In that split second, Ty blamed himself for not having fed these people any real spiritual food in the form of Biblical truth. He had fallen into the trap of delivering a ‘feel good’ gospel that tickled ears but failed to change lives. This church was Biblically challenged and the fault was mostly his. The hunger for truth had not been his driving force as pastor of Faith Community Church. Therefore, it was practically non-existent among the people. Determined that this all must change and change now, Ty forged ahead.
"It is the warning behind these prophetic words that really drives me to take account of my own life this morning. As I understand the scripture, this prophecy was written at least 2700 years ago and has been available to hearers from the moment Isaiah relayed the message. Yet, in all this time, Syria has never repented of its historic actions against the people of Israel. From Aram sprang the Assyrian and Babylonian empires, and Syria itself. Each ruling empire took its turn in bringing destruction and suffering to the people of Israel. All of them, with the exception of Syria, met their demise in the prophetic judgment of Jehovah God. Syria is next in line and its number is just about to be called."
"What forces me to an examination of my own heart is the passage immediately following God’s predicted judgment of Syria. These words describe a people group that continues to do its own thing, to go its own way, even though God has called to them countless times. His blessings have been poured out in an abundance that has not been seen since the days of Solomon. Yet, this people of blessing have ignored the precepts and principles that the Lord laid before them. Although he has showered the nation with glory, with honor, and freedom, this people has chosen to take a stance that is diametrically opposed to everything that God has established in his Word. They plant their crops, they sow their seeds, and they do their own thing. For a time it appears as if their labor is going to bear fruit as it always has. But suddenly, God will withdraw his blessing and protection and the nation will be stricken and punished with incurable pain. Though it parallels the history of Israel, the passage refers to someone else."
"My friends, the Spirit of the Living God is speaking directly to us and to this nation of America. We have forgotten God our Savior. Oh yes, we do lip service to him. We even do his work through our churches and our religious institutions. But we have forgotten the love of God and the price that he paid to make us his children. Just as Syria is about to experience horrible fiery judgment, the United States of America is at the doorstep of experiencing her own. The devastating attack against us on 9-11 will be considered small compared to what God is about to allow in judgment. It will happen because God wants us to repent and return to him." A hush had fallen upon the entire congregation as Ty’s words began to find a mark in many hearts.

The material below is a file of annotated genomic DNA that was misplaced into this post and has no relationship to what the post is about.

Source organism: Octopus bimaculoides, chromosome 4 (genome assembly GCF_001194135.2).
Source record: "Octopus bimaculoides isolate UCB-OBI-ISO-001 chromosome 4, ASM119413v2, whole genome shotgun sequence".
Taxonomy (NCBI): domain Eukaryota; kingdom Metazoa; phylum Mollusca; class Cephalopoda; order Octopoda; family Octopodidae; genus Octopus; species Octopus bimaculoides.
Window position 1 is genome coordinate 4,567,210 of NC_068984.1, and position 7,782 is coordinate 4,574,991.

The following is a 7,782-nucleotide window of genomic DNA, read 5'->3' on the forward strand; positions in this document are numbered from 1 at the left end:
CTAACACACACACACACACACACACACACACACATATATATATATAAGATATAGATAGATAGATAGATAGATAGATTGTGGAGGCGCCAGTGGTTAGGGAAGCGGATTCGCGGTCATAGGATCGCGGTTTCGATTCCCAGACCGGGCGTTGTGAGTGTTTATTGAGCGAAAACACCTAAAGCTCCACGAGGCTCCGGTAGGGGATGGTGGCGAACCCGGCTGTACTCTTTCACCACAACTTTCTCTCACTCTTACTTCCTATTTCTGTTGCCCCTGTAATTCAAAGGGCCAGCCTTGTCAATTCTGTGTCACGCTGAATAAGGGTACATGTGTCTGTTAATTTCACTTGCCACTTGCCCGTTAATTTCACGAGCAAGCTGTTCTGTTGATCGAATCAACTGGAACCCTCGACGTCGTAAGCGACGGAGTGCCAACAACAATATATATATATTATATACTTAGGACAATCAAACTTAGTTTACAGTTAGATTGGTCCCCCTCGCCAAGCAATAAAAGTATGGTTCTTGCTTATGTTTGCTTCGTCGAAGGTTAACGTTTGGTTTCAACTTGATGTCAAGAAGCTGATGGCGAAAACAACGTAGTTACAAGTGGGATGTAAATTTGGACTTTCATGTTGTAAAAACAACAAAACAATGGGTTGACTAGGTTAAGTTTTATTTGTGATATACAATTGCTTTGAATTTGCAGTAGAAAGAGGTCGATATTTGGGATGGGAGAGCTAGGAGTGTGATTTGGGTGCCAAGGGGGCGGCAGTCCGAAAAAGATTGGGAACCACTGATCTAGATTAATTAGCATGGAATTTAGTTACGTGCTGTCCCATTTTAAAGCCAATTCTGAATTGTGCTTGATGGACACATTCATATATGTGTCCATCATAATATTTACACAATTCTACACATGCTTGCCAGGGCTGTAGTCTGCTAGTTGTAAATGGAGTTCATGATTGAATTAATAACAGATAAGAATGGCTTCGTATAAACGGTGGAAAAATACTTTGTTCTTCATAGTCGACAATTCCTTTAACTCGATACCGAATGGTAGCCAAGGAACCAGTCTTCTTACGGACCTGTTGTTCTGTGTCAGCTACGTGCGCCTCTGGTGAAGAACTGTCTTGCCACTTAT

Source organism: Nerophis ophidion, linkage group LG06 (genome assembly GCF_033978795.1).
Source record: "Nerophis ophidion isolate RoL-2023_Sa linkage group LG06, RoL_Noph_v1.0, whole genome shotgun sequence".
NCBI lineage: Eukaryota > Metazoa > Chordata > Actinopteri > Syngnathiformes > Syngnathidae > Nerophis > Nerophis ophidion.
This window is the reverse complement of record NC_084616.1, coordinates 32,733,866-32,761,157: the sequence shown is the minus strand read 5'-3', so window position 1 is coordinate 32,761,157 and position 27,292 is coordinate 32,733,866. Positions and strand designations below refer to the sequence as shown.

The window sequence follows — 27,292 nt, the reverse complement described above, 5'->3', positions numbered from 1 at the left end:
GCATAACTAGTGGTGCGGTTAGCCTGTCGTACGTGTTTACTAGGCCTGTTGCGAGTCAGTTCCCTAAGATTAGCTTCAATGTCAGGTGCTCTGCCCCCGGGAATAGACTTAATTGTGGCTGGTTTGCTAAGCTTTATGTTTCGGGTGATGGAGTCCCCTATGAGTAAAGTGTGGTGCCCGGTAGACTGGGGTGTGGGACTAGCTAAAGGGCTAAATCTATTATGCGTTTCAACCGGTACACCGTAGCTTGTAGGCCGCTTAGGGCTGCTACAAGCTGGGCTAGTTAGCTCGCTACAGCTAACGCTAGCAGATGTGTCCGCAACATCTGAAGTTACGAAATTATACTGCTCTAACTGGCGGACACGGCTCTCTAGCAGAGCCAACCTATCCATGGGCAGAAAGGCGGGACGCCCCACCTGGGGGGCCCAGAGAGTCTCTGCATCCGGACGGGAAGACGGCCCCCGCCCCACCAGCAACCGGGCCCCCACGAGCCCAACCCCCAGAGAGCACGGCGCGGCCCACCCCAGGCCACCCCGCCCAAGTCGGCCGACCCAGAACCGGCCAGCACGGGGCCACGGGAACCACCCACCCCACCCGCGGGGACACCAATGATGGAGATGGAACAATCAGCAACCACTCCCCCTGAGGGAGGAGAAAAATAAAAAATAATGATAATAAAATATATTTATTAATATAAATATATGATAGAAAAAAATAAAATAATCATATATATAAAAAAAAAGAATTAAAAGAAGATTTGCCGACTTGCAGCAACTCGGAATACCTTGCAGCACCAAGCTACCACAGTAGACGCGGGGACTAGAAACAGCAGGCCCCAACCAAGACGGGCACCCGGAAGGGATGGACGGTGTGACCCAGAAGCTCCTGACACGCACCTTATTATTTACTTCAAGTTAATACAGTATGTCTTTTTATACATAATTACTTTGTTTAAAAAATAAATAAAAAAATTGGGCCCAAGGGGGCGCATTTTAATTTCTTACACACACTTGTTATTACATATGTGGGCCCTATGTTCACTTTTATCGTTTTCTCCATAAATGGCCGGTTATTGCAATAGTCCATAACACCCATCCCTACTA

"May we, in this small church and community, be counted among those who recognize that God is not to be trifled with. Rather, he rewards those who diligently seek him. It is time for repentance to begin in the house of the Lord. It is time for us to turn from seeking little more than personal pleasure and comfort in this life. The time has come for us to begin to fervently and persistently reach out and tangibly live in the relationship and the sacrifice that is demanded of the true believer in Jesus Christ."
Hamid Jamal could not find peace. It wasn’t really the sound of the later than normal, busy traffic, but the apprehension heaving in his gut at the prospects of botching the mission that awaited his efforts just a few short days from now. He had no doubt that what he was embarking upon was holy in the eyes of Allah. Certainty that his mission was under the scrutiny of his superiors judgmental eyes was also a given.
What was eating his belly now was more than the poorly made humus he had enjoyed earlier in the evening. No, this abdominal tension rested solely on fear. Hamid was afraid that he may not be up to the gruesome task before him. Would he be able to fulfill what he believed was his earthly, his very reason for being?
He rolled to his side and stared across the small room that he had become so intimately familiar with these last three months. Light from the ancient 'Western Auto' sign on the abandoned building that carried the same name flowed freely through his window and lighted the so-called efficiency kitchen before him. It may have been efficient, but it was not very well utilized. All Hamid had needed during his temporary stay in Kansas City was supplied by a microwave, a convenience store, and the near daily visit to the City Market’s Arabic restaurant. Although the food was below his Iranian standard of taste, it was a place that gave him the ability to blend and not stand out in this American heartland city.